We’re delighted that this week’s post is from a guest author, Chris Abbott. We met at the Family Tree Live event last year and he’s been good enough to put this blog post together. In it, he draws upon his family’s experiences of railway work and railway accidents; particularly nice is that his father was able to help him with this. They record not one but two accidents – one staff and one passenger, including one of the most infamous crashes of the twentieth century. We’re grateful to Chris, his father, and all of his family for this post.
As always, if you have an idea for a guest post, do get in touch with us; we’re always pleased to discuss ideas with you.
I come from a family with many generations of railway employees, starting with my great-grandfather William Abbott, a wheel examiner and carriage examiner, and extending to my brother (a driver), my nephew (in the ticket office) and various other first and second cousins, some of them now the fifth generation of railway employees.
It is William’s son, however, my grandfather Percy John Abbott, who suffered an accident on the railway in the 1930s. Sadly, I never knew my grandfather as he died at a very young age in the 1940s, but my father, now 93, has told me all about him and his accident.
Percy Abbott was born in Charlton Horethorne, Somerset, like many of his agricultural labouring forbears, but by 1894 work on the farms was harder to come by. However, Percy had seen how his father had prospered on the railway at Templecombe, and by the age of 16 we find him in the 1911 Census as a Railway Engine Cleaner at Salisbury.
The First World War then intervened and Percy enlisted in the Wiltshire Regiment in 1914, staying in the Forces till 1918. By 1920 he was back on the railway as a Fireman, and also bringing up a young family with his wife Elsie at their home in Macklin Road, Salisbury. They eventually had 5 boys and 2 girls, and my Dad, Stan Abbott (the second oldest) remembers how exciting it was to have a father in the railway.
“My Dad was building a scale model engine King Arthur class that he intended to run on a length of line so that we could ride on it when it steamed up. It was built to scale. Also around this time Dad used to take us down to Southampton to tour the luxury steam liners. Being on the railway he was able to get a permit from the shipping agents. We enjoyed the trips down to the boiler rooms.”
“During the mid-thirties my Dad used to take us to London and we saw all the sights: Billingsgate, Covent Garden, Smithfield etc, also all the mainline railway terminals. It helped with my trainspotting which was very popular at that time. We also visited all the museums. Dad was a mainline driver on the Southern Railway based at the bottom of Cherry Orchard Lane. I often went on the footplate of an engine, he took me shunting in the yard when he could, great fun.”
Some of these memories were less happy however, especially when the accident occurred.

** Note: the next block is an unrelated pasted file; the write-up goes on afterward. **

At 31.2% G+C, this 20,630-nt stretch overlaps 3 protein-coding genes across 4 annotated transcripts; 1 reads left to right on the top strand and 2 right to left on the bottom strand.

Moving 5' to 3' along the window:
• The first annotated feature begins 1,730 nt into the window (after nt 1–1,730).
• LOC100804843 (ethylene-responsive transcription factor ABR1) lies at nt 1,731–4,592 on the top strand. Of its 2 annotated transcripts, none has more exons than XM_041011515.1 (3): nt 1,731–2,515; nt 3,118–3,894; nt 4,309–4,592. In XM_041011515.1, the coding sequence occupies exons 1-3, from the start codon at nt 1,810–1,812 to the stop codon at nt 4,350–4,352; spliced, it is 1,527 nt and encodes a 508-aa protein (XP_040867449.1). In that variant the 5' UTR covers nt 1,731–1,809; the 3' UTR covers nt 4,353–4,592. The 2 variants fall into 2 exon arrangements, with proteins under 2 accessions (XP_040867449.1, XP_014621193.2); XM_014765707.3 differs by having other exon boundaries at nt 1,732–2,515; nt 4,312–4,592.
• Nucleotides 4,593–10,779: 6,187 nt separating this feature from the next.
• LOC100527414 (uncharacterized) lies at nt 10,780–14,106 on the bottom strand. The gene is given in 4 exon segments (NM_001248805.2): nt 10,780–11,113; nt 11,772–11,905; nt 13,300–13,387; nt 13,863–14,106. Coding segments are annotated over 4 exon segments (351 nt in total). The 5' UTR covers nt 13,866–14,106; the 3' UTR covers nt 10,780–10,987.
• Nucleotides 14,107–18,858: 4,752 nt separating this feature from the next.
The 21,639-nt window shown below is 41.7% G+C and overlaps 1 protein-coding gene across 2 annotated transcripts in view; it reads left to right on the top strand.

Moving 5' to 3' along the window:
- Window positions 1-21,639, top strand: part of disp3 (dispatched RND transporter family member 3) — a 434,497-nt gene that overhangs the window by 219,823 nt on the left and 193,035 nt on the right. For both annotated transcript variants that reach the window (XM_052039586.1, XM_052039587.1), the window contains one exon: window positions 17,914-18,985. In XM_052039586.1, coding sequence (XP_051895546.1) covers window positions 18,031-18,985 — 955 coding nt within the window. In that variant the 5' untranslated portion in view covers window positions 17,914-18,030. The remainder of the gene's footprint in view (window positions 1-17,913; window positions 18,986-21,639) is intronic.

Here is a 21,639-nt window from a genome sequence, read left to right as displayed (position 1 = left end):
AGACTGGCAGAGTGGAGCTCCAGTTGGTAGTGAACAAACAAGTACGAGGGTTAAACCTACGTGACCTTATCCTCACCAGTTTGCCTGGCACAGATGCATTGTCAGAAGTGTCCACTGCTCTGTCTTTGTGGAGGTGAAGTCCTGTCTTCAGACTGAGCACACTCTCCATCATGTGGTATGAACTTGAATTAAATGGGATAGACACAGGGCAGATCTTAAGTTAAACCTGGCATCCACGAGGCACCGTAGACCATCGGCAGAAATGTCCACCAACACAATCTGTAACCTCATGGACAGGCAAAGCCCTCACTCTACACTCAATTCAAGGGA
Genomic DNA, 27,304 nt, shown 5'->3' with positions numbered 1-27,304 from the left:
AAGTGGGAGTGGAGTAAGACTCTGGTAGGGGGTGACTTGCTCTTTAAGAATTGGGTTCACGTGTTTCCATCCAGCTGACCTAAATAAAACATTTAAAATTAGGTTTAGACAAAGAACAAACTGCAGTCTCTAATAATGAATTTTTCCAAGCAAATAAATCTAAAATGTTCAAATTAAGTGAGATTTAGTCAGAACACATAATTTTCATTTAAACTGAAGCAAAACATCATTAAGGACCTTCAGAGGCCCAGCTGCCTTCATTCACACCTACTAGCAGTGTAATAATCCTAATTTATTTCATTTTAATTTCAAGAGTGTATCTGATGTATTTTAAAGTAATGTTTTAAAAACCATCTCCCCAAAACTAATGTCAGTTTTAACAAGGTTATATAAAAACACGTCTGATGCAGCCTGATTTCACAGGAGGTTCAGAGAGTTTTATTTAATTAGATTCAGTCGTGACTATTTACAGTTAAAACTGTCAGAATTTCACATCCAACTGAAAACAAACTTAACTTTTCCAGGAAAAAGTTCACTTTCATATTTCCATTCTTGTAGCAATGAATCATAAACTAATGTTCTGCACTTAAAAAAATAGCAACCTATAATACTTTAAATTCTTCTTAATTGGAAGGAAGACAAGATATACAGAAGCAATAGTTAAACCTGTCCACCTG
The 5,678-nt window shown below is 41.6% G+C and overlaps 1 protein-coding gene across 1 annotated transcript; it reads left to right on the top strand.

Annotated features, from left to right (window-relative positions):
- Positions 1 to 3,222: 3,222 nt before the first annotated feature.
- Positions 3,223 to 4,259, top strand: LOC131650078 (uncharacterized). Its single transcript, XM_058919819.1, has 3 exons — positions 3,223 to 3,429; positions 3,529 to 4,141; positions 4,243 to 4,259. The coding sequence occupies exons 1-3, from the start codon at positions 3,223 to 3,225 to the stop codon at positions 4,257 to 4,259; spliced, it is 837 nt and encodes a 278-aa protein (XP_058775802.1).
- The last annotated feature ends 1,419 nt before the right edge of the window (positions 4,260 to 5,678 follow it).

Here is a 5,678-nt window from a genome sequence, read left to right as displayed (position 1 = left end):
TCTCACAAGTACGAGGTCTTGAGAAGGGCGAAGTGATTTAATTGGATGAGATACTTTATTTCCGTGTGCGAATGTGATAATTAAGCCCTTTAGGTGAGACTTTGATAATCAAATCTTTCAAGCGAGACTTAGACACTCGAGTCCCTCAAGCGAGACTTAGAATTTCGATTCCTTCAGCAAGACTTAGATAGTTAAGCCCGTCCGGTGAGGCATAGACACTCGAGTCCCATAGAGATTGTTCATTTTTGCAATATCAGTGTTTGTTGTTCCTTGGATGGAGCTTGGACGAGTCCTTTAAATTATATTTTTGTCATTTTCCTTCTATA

“Dad had a very bad accident while driving a train, he was a fireman at the time. He was stoking the fire with a long poker. As they entered a bridge his hand was hit, smashing and losing one finger and damaging the others. The whole of his hand was covered with stitches and he was off work for months.”
I remember hearing about this accident when I was young, and it has entered into family lore, especially when travelling by train and being warned not to lean out of the window (not possible these days of course). My father was born in 1926 so it seems likely that the accident happened in the mid-thirties. Sadly, Percy Abbott, who later became a driver, had a heart attack and died in 1943 at the age of only 48.
He wasn’t, however, the first member of the family to be involved in an accident; his father, William Abbott, played a role in the rescue of passengers after the 1906 boat train crash at Salisbury station. We knew nothing about this till very recently; my great-grandfather appears not to have spoken about it and it was only when a book was published on the centenary of the event (Voices from the Boat Train, Moody & Fleming, 2006) that the family found out about it.
The boat train crashed as it was going too fast when it reached the bend outside Salisbury station, and ended up hanging over the parapet of the Fisherton Street railway bridge. In an interview in 2006 for the Salisbury Journal, Frogg Moody, one of the authors, said “Bill Abbott, who was carriage inspector of Salisbury yard, knew how the lighting worked and crawled in turning off the gas and oil reservoirs to prevent the risk of fire.” This must have been an incredibly brave thing to do but as a carriage inspector he would have known what needed to be done.
The official report of the accident also includes evidence from William Abbott, who said: “I have 26 years service with the company. I was on duty at Salisbury station on the night of the 30th June. I was at the London end of the island platform, when the boat express passed through the station. I watched it pass. I have seen the express pass through on about six other occasions. On this night the boat train ran through at a considerably faster speed than is usually the case. I have not seen a boat train pass through the station so fast as this one did. I heard the engine whistle from the west end of the yard, and am certain that it was the engine of the boat train. The sound appeared to be west of the west end signal box.”
Dr Chris Abbott is Emeritus Reader at King’s College London. Since retiring he has developed his interests in theatre research and plans to do more work on his family history (Somerset and Dorset mainly, ag labs, railways and people in service).